What I'm Reading Now:

Sunday, December 4, 2016

Insurgent (Divergent #2)


Title: Insurgent

Author: Veronica Roth

Pages: 10 discs?

Genre: Science Fiction, Young Adult

Grade: A-

Synopsis: After the Dauntless attack while under simulation serum took place in the last book, Tris and the others are not hiding out with the Amity. While there Erudite and Dauntless traitors attack in an effort to find any Divergent who may be hiding out.

My Review: I actually read this book back in the spring, but failed to put a review together.  I don't remember a ton about the book (beyond the main plot), but I do recall enjoying the book but not as much as the first.

Sunday, November 27, 2016

The Emperor's Code (The 39 Clues #8)


Title: The Emperor's Code (The 39 Clues #8)

Author: Gordon Korman

Pages: 4 discs

Genre: Children's Fiction

Grade: B

Synopsis: Dan and Amy get into a big argument, Dan runs away and is kidnapped on Tienanmen Square in China by the Kabras.  He ends up in Jonah Wizard's candy factory, where Jonah finds him and hides him from Amy and their au pair Nellie.

My Review: The books are rushing towards the final clues and the end of the clue hunt.  Many more unbelievable occurrences and experiences, but another easy and enjoyable read.

Saturday, November 26, 2016

Me Talk Pretty One Day


Title: Me Talk Pretty One Day

Author: David Sedaris

Pages: 6 discs?

Genre: Humor

Grade: B+

Synopsis: This book is a collection of humorous essays written about Sedaris' life, most of them focused on the time period around his move from New York City to Paris.

My Review: I listened to the audiobook version, which the author reads himself, and some of the essays were recorded in front of live audiences.  I enjoy listening to Sedaris. He has a bit of a nasally voice, but his reading and intonation definitely play a role in the humor of the book.

Disclaimer: There is a bit of language, but I don't recall it being too terrible.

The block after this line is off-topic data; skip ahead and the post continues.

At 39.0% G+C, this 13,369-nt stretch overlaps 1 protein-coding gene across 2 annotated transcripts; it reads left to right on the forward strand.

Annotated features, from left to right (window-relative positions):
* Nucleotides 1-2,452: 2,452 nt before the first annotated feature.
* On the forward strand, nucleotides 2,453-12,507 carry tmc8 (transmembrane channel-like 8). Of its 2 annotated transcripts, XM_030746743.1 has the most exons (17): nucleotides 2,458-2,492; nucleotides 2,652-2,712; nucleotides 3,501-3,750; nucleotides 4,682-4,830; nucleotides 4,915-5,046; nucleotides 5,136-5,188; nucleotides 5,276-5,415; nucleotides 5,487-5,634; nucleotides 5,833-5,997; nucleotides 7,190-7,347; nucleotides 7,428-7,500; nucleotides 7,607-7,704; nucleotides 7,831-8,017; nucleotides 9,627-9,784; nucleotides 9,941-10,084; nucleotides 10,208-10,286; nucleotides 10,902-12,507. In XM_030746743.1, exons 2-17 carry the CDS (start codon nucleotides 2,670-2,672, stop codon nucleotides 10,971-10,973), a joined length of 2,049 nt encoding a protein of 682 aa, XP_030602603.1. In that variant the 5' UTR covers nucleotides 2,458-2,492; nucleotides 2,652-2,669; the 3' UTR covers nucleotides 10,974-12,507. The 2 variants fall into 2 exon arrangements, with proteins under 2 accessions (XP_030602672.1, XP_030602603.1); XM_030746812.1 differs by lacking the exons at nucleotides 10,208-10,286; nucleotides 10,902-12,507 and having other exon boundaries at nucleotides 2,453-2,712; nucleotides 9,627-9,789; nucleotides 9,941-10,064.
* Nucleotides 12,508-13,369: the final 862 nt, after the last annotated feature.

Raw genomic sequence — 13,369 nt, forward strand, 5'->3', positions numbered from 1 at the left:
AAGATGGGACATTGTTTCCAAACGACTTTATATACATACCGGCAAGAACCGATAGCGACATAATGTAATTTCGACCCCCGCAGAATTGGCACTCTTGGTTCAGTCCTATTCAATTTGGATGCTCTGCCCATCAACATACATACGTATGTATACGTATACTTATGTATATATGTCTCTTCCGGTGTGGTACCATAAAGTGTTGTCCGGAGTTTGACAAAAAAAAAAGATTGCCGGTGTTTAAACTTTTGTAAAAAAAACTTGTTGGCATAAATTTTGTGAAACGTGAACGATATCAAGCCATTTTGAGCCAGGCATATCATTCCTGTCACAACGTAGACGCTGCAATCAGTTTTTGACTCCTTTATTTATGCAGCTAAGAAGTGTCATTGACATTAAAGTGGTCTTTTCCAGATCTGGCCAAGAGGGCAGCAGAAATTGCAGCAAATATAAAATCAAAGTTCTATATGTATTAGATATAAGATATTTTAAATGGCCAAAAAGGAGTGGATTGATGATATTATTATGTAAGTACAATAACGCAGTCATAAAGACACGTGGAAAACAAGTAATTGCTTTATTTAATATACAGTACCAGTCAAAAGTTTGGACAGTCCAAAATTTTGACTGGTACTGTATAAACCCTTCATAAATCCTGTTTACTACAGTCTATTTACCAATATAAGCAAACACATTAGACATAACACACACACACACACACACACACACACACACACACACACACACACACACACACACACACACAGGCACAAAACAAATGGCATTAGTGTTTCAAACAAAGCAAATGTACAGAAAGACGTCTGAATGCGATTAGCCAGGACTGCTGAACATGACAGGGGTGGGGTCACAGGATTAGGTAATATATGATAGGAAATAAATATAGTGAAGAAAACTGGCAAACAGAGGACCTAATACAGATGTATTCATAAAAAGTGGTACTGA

Tuesday, October 25, 2016

The Viper's Nest (The 39 Clues #7)


Title: The Viper's Nest (The 39 Clues #7)

Author: Peter Lerangis

Pages: 4 discs

Genre: Children's Fiction

Grade: B

Synopsis: Amy and Dan's search for the 39 clues continues.  They've just survived a house fire in Indonesia, that was meant to kill them, but actually killed one of the Lucians (who Amy and Dan never would have guessed was on their side).  The hunt takes them to South Africa and Madagascar, where they continue searching for clues.

My Review: Honestly, I hardly remember this book as they're all starting to run together now.  I think I liked it about as much as all of the other books.

Monday, October 24, 2016

The Executioner's Song


Title: The Executioner's Song

Author: Norman Mailer

Pages: 1056

Genre: Creative Nonfiction, Pulitzer Prize

Grade: A

Synopsis: Gary Gilmore lived in Utah County in 1976 when he robbed two men on separate occasions and then shot them both at point blank.  This is Gilmore's story, from his release from prison, to the murders, then his fight FOR death on death row.  Gilmore was the first person executed in more than 10 years, after the Supreme Court had declared the death penalty constitutional. The lengths to which the Attorney General's office of the State of Utah went to finally execute Gilmore are fascinating, while it seems that everybody else wanted to fight for Gary's life, even though he himself was fighting for his sentence to be served.

My Review: This book was a pretty epic undertaking.  At over 1,000 pages it covers Gilmore's life after being paroled in extreme detail from extensive interviews (both with Gilmore while alive and with his acquaintances after his death), and explores his obsession with his girlfriend Nicole, which in a way led to his killing of two innocent and random victims.

Disclaimer: This book does not hold any punches, nor does it sugar-coat or censor any of Gilmore's letters or interviews.  His letters and conversations with Nicole are often vulgar and the language overall is quite strong.

Monday, October 17, 2016

Battle Hymn of the Tiger Mother


Title: Battle Hymn of the Tiger Mother

Author: Amy Chua

Pages: 242

Genre: Non-Fiction

Grade: B+